The harmonisation of transport regulation was the culmination of a process of regulatory reform commenced by the Labor government in 1991 with the establishment of the National Transport Commission. When I became the minister, in December 2007, one of the first briefings I had from the department outlined how this reform was stuck in bureaucratic wrangling between the Commonwealth and the states and had not been advanced during the period of the Howard government. We had four ministerial council meetings over a series of months to make sure that we got agreement across the board for the national transport regulators. The fact is that Western Australia and the Northern Territory are unfortunately not participating in this national system at this point, but the rest of the states and territories came on board because they understood that these changes would make a real difference to our national economy.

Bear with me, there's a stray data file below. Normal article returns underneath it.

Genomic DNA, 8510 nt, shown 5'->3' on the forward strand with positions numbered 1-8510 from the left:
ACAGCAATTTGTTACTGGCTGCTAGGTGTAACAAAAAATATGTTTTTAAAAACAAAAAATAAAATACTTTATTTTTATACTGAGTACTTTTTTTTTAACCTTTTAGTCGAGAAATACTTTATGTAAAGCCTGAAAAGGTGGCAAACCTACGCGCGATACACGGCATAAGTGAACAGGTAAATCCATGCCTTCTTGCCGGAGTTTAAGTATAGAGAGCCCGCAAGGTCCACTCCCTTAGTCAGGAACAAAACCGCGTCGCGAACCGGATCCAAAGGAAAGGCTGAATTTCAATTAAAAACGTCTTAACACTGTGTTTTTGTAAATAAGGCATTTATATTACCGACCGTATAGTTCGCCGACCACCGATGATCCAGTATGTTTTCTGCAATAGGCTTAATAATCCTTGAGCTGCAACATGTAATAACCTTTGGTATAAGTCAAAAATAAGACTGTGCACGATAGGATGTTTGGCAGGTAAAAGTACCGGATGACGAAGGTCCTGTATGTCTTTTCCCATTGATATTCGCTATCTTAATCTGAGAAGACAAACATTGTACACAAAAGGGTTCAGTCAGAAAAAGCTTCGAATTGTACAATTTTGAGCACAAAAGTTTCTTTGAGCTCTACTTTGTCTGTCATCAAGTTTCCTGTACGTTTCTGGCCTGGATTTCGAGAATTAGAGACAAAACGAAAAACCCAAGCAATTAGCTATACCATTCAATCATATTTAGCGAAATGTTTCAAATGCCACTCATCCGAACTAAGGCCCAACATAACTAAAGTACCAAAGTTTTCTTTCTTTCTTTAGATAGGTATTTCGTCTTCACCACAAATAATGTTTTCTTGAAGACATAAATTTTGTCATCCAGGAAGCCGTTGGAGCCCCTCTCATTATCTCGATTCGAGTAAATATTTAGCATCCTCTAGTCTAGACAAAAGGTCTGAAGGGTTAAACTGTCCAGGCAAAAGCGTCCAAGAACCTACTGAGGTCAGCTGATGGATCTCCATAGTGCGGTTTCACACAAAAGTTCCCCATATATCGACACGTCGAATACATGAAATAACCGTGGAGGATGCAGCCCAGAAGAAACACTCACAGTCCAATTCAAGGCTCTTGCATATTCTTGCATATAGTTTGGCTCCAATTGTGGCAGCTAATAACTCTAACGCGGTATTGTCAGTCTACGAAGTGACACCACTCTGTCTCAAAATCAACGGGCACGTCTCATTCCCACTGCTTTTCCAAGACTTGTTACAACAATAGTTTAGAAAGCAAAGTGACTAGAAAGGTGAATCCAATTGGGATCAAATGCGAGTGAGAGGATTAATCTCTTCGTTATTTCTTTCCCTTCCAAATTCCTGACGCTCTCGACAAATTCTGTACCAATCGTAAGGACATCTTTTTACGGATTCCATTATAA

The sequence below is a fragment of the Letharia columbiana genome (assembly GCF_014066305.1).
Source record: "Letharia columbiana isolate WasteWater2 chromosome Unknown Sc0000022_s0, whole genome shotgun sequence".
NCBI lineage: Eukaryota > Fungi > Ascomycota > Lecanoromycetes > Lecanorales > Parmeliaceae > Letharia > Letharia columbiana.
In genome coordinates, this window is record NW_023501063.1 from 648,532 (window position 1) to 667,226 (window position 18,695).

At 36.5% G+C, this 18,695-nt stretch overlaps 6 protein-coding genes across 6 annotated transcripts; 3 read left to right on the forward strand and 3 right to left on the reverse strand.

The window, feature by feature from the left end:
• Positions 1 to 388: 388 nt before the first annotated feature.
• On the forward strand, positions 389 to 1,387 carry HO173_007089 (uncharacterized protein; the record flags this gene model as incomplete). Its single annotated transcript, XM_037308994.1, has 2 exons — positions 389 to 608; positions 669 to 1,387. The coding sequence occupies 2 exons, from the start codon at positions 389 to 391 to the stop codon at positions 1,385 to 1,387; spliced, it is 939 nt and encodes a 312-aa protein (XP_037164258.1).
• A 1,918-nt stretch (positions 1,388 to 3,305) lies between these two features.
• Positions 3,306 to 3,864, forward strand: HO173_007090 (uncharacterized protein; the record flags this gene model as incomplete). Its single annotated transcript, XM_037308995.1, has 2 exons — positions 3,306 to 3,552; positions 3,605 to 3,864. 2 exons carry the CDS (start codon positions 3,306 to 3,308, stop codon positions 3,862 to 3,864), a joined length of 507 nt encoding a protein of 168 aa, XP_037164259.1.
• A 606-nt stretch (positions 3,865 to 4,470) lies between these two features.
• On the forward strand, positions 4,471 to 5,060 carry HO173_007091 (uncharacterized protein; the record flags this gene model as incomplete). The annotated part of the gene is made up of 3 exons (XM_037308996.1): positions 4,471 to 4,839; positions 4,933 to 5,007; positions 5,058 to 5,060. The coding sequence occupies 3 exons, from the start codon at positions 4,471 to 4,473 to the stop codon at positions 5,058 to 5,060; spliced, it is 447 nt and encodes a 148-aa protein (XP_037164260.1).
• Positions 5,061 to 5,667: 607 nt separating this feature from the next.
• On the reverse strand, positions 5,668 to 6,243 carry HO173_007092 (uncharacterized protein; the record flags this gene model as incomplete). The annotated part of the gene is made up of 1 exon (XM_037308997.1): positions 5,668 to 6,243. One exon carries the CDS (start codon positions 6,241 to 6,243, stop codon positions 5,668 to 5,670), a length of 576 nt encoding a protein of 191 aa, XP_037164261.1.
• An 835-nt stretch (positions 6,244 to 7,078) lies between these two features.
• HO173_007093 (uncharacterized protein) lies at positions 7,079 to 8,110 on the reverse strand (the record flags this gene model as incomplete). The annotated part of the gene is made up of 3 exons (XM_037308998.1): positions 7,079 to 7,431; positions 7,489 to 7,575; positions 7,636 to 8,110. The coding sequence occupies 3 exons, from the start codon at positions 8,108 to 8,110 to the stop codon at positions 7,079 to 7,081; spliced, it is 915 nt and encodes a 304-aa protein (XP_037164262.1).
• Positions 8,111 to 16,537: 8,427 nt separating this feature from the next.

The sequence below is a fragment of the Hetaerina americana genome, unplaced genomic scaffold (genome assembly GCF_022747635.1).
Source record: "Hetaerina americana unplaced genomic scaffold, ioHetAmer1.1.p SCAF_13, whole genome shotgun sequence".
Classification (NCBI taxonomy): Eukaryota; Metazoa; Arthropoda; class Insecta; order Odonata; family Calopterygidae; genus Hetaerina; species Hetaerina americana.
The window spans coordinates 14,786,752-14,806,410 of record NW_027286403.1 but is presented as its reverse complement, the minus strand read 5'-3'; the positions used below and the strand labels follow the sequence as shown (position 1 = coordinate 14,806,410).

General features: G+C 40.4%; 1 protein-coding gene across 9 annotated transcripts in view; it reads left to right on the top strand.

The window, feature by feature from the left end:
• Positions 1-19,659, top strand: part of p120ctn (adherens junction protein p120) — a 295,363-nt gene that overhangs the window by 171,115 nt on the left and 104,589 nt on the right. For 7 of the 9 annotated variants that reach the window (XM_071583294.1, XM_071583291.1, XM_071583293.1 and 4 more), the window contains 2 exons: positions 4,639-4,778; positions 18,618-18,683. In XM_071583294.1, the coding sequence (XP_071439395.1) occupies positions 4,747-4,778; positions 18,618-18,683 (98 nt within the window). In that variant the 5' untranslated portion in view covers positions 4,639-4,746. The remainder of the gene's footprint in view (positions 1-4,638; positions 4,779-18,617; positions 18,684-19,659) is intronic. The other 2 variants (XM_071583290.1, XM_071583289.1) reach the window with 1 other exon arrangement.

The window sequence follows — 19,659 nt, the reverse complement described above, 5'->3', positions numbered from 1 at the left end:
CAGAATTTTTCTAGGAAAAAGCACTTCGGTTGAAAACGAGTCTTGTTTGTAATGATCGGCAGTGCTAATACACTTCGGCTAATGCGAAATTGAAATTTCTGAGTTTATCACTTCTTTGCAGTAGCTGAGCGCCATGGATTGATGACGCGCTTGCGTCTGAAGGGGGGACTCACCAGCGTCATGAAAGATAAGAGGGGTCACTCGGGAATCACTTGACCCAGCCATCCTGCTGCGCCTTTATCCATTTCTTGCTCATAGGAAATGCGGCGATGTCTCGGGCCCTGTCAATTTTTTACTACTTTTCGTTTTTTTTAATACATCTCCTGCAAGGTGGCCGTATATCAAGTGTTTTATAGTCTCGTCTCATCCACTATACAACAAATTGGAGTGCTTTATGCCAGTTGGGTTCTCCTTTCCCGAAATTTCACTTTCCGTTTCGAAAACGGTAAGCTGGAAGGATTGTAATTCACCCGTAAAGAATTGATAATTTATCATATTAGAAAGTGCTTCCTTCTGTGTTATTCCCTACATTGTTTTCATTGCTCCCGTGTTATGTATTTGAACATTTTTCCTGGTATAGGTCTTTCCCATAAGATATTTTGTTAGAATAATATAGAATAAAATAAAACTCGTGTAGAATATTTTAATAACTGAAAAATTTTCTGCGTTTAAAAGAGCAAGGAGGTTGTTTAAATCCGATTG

The creation of the national regulator is the key reason the Interstate Road Transport Legislation (Repeal) Bill is before us today. Back in 1987, the Hawke Labor government created the Federal Interstate Registration Scheme, or FIRS, a voluntary alternative to the bewildering array of state and territory regulations still in existence at that time. The FIRS also applied to all heavy vehicles over 4.5 gross tonnes and established uniform charges and operating conditions for interstate heavy vehicle operators. Labor created FIRS in response to industry concerns that interstate road transport rules were restricting their business. Vehicles that operate under FIRS are required to comply with Australian design rules and other standard requirements regarding vehicle equipment and performance standards. They must also have third-party insurance. The state and territory governments administer the FIRS on behalf of the federal government, and registration charges are redistributed amongst the states to be spent on road maintenance.